Many depressive patients fall into ‘soft bipolar spectrum’
MedWire News: Around 85% of patients who present with depression may show some degree of bipolarity based on the concept of the soft bipolar spectrum, study results show.
The researchers also claim to have validated the diagnostic entities of bipolar II1/2 and IV disorder using the predictive value of temperament profiles.
"Most bipolar disorder patients are 'hidden' - not diagnosed at all or falsely diagnosed as suffering from unipolar disorder," say Takeshi Terao and colleagues from the Oita University Faculty of Medicine in Yufu city, Japan, reporting in the Journal of Affective Disorders.
Because many patients present with depression, the identification of a hypomania is difficult because it has "generally not been experienced as a morbid event but rather as a favorable egosyntonic episode," the researchers note.
In the current study, Terao et al re-assessed 46 consecutive patients who initially presented with symptoms of depression. Their initial DSM diagnoses were bipolar I disorder (n=1), bipolar II disorder (n=9), major depressive disorder (n=34), and depressive disorder not otherwise specified (n=2). The minimum treatment duration for inclusion in the study was 3 months.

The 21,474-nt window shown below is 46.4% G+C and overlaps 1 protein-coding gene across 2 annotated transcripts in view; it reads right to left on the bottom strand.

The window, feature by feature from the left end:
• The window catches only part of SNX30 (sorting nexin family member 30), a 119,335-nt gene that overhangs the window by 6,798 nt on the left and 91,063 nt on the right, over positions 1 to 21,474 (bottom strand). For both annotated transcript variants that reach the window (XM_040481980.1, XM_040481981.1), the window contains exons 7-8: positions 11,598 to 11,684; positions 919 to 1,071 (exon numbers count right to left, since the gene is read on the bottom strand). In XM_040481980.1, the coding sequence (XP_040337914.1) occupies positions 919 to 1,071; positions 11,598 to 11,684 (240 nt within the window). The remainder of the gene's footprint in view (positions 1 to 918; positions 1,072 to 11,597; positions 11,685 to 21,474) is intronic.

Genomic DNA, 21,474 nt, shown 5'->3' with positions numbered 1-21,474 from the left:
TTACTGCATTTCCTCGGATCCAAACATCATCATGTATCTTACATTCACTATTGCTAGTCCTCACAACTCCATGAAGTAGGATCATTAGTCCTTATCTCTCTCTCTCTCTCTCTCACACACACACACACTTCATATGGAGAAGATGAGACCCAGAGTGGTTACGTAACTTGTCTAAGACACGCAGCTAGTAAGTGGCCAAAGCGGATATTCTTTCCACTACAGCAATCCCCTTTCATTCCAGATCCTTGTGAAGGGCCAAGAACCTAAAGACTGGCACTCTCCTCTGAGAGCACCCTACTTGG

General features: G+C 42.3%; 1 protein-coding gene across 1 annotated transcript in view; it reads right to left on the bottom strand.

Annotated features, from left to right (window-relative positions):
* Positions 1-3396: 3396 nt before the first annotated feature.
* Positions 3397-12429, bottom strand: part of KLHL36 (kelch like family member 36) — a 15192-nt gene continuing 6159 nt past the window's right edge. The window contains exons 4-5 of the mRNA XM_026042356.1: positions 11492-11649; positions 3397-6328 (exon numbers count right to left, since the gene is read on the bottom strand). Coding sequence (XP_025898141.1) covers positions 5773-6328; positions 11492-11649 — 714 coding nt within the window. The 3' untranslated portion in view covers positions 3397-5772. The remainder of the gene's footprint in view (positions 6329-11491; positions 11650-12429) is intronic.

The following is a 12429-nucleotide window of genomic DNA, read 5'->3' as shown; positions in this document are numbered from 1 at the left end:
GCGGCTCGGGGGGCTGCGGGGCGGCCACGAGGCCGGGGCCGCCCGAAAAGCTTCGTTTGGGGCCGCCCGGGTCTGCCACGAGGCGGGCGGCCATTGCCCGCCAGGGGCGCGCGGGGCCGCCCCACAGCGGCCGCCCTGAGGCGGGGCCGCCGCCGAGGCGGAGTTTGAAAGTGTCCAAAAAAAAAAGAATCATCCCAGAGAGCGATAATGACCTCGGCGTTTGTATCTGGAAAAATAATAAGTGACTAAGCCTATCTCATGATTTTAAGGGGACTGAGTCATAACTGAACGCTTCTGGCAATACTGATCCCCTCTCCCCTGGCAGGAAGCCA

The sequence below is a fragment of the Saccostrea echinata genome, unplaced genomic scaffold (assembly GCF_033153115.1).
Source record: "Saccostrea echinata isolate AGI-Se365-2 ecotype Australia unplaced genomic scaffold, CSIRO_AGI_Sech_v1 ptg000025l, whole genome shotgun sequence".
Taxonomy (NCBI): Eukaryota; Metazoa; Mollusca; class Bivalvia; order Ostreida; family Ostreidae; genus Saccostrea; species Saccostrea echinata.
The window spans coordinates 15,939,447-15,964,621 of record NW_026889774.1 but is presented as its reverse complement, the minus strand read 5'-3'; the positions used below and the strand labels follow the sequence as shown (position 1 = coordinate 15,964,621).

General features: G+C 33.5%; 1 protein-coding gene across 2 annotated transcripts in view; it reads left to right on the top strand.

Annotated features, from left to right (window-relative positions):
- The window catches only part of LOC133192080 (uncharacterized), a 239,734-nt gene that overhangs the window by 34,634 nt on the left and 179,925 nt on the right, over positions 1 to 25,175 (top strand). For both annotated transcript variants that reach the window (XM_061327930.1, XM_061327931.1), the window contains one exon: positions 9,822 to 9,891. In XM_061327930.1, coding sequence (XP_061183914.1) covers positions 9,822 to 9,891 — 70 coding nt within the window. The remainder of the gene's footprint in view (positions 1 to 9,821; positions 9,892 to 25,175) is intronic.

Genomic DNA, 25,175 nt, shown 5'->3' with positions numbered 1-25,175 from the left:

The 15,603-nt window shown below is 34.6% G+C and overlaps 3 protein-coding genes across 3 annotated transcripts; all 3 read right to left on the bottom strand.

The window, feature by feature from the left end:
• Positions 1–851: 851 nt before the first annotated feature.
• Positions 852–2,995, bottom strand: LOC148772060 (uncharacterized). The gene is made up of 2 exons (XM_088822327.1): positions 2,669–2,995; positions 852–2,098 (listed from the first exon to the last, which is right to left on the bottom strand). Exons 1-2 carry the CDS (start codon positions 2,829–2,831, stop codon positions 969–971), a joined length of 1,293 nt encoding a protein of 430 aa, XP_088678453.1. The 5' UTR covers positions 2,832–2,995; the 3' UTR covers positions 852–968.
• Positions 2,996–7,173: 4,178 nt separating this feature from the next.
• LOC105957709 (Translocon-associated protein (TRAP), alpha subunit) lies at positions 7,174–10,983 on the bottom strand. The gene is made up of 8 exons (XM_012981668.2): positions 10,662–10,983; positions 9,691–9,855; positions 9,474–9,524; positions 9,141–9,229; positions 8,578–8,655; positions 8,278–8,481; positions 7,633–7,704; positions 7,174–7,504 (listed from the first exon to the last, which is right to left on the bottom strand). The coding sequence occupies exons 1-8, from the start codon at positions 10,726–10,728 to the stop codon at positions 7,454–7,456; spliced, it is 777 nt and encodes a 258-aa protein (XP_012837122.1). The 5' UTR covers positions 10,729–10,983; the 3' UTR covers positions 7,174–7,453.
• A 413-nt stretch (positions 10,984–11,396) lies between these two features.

At re-assessment the patients were asked to fill out the Japanese version of Temperament Evaluation of Memphis, Pisa, Paris, and San Diego-Auto questionnaire (TEMPS-A).
Of the 46 patients, 31 exhibited depressive temperament, 33 cyclothymic temperament, 14 hyperthymic temperament, 24 irritable temperament, and 24 anxious temperament.
Thus, there was considerable overlap between temperaments. Patients who had both depressive with cyclothymic temperament met the tentative, operational criteria for bipolar II1/2 (n=32), while those who had depressive and hyperthymic temperament met the criteria for bipolar IV.
Based on the "soft bipolar spectrum" of bipolar disorder II, II1/2, and IV, then 39 (85%) patients fell into this bracket, the researchers note.
They also found that soft bipolar spectrum patients receiving lithium treatment were significantly more likely to be in remission than those not receiving lithium. In addition, more of those taking selective serotonin reuptake inhibitors (SSRIs) had a significant tendency to lower remission rates than those not taking SSRIs.
"The present findings suggest that cyclothymic and hyperthymic temperaments may predict bipolarity, and the validity of bipolar II1/2 and IV concept is supported," Terao and colleagues comment.
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By Andrew Czyzewski